Gingrich defends lead at Republican debate
DES MOINES, Iowa — White House hopeful Newt Gingrich took the gloves off Saturday as he defended his frontrunner status in a feisty debate among the narrowing field of Republican presidential contenders.
Faced with a barrage of attacks on his conservative credentials, history of adultery and controversial remarks calling Palestinians an “invented” people, the former House speaker played tough and kept his cool as he stood his ground.
Slammed by his rivals for “stirring up trouble,” Gingrich insisted that “the Palestinian claim to a right of return is based on a historically false story,” adding: “These people are terrorists. They teach terrorism in their schools.”
“I think sometimes it is helpful to have a president of the United States with the courage to tell the truth,” Gingrich said. “Just as it was when (Ronald) Reagan went around his entire national security apparatus to call the Soviet Union an evil empire.”
Gingrich was also not afraid to launch a biting personal attack after main rival Mitt Romney called him a “career politician” and Washington insider who does not know what it takes to fix the sputtering US economy.
“I spent my life in the private sector. I understand how the economy works,” Romney said before ridiculing Gingrich for supporting mining missions on the moon and changing child labor laws so kids can work as janitors at school.
Gingrich shot back at the former Massachusetts governor: “Let’s be candid. The only reason you didn’t become a career politician is you lost to (former senator) Teddy Kennedy in 1994.”
Romney suffered a self-inflicted blow later in the debate when he challenged Texas Governor Rick Perry to a $10,000 bet over what Romney wrote about health care.
President Barack Obama’s Democrats were quick to fire a salvo at the multi-millionaire, noting that $10,000 is more than four months’ pay for most Americans and enough to cover more than a year’s worth of mortgage payments on a typical home.
“He’s going to own that $10,000 bet line. Nothing else he has said in this debate matters,” tweeted Brad Woodhouse, communications director for the Democratic National Committee.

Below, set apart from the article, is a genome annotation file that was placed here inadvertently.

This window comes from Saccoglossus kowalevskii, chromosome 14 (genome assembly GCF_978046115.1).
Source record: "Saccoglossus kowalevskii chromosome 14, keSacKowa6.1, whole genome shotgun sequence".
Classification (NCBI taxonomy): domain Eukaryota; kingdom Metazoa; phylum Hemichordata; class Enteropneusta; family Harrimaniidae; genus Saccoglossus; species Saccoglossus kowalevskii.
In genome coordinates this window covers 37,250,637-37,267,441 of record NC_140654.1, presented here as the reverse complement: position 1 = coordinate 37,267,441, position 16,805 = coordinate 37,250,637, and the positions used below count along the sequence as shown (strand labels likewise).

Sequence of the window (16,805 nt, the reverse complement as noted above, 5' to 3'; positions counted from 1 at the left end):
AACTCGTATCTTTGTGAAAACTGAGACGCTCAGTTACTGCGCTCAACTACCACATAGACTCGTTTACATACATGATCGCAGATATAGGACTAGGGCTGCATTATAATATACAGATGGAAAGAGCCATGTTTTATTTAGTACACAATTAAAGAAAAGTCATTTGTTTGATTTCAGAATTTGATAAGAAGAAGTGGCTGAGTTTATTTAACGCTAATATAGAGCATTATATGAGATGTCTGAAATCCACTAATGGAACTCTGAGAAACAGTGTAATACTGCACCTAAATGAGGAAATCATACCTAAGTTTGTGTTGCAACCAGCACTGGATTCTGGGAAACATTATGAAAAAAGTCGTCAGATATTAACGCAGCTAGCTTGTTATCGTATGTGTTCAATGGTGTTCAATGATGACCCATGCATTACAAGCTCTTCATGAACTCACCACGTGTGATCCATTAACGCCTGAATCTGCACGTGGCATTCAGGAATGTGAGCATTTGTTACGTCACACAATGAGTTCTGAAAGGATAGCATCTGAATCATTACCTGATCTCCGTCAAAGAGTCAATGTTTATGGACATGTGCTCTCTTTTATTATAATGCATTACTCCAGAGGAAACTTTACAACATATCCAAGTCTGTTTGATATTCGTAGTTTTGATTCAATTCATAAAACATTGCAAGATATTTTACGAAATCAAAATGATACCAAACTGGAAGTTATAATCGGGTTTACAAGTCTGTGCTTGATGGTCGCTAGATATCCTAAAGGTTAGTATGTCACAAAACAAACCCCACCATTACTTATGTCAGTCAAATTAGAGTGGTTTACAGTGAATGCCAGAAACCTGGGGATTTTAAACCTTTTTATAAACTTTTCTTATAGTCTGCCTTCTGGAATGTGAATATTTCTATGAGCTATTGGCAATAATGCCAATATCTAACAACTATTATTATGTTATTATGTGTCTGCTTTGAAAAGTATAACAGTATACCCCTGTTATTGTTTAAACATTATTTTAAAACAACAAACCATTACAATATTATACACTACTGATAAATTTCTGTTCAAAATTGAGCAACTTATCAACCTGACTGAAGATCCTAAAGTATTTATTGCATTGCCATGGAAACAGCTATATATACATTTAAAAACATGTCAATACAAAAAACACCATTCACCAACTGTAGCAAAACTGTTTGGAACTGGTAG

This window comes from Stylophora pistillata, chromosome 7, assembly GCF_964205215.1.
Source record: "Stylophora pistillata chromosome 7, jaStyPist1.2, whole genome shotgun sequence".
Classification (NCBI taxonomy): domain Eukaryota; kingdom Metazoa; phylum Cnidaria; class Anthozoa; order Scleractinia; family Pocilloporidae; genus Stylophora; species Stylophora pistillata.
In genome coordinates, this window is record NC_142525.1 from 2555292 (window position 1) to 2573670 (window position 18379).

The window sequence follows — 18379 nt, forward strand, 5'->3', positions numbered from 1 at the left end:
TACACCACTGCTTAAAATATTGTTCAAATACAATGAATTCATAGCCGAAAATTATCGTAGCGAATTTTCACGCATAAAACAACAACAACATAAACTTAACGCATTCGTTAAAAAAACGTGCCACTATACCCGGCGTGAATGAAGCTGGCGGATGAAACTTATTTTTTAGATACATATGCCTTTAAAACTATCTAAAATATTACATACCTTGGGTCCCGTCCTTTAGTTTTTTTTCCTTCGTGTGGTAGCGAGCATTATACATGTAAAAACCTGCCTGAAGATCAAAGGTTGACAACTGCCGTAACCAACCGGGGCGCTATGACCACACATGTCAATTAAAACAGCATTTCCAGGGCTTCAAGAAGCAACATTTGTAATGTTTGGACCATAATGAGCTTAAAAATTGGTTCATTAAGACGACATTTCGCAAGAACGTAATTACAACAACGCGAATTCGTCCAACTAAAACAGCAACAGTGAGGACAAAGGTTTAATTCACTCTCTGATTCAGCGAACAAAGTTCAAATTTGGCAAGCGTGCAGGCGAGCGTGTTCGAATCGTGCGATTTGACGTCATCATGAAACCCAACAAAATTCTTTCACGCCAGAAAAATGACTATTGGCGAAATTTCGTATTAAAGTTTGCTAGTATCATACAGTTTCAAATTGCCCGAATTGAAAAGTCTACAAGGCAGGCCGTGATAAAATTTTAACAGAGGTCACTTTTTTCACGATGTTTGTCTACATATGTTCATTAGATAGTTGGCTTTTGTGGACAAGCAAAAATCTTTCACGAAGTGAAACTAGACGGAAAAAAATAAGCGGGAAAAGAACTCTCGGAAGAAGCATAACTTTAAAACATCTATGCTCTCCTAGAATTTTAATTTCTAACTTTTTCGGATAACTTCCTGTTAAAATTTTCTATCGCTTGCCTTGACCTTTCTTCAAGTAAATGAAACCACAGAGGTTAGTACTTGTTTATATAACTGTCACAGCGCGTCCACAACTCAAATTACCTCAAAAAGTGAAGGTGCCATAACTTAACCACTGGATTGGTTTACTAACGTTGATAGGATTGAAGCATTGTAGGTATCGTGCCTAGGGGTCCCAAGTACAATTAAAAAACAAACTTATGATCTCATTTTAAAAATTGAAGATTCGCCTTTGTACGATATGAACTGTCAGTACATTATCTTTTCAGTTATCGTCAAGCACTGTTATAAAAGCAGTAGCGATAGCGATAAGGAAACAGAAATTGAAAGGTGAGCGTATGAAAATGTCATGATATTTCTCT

The debate comes just three weeks before Iowa holds the party’s first nominating event on January 3 to pick who will challenge Obama in November 2012.
The largely rural midwestern state barely figures in the general election, but has become key in the nominating races.
Written off as politically dead months ago, Gingrich surged to the front of the pack in recent weeks as early contenders Perry and Herman Cain saw their support collapse amidst big blunders and sex scandals.
Polls this week show Gingrich with a significant lead over Romney, who had been seen as the party’s best chance of beating Obama in 2012 despite his inability to win over the party’s conservative base.
Gingrich is under fire from members of the party’s religious base over his admitted extramarital affairs, with one third-party ad calling him “the walking, talking definition of untrustworthy.”
Romney and Perry both ran ads this week emphasizing their family values credentials, and the debate moderators asked the candidates whether voters should consider marital fidelity in picking a president.
Perry, who is wooing the party’s conservative base in hopes of reviving his flagging campaign, fired the sharpest rebuke of Gingrich.
“I’ve always been of the opinion if you cheat on your wife, you’ll cheat on your business partner. So I think that issue of fidelity is important,” Perry said.
Gingrich said he thinks infidelity is “a real issue” and admitted that he’s “made mistakes at times.”
“I think people have to measure who I am now and whether I’m a person they can trust. All I can tell you is I am delighted at the way people have been willing to look at who I am, to look at what my record has been,” he said.
Gingrich currently has the support of 27 to 33 percent of likely Republican voters both nationally and in Iowa, while Romney’s support ranges from 16 to 23 percent.
Gingrich has also narrowed Romney’s robust edge in New Hampshire, which votes on January 10, and is ahead of him in South Carolina and Florida, which vote on January 21 and January 31, respectively.
While Romney and the other candidates dealt some tough blows, Gingrich held his own, said Rachel Paine Caufield, a political science professor at Drake University, which hosted the debate.
Viewers saw Gingrich and Romney go head-to-head “but at the end of the day it was a draw,” Caufield told AFP.
“Neither one of them clearly and decisively knocked out their opponent.”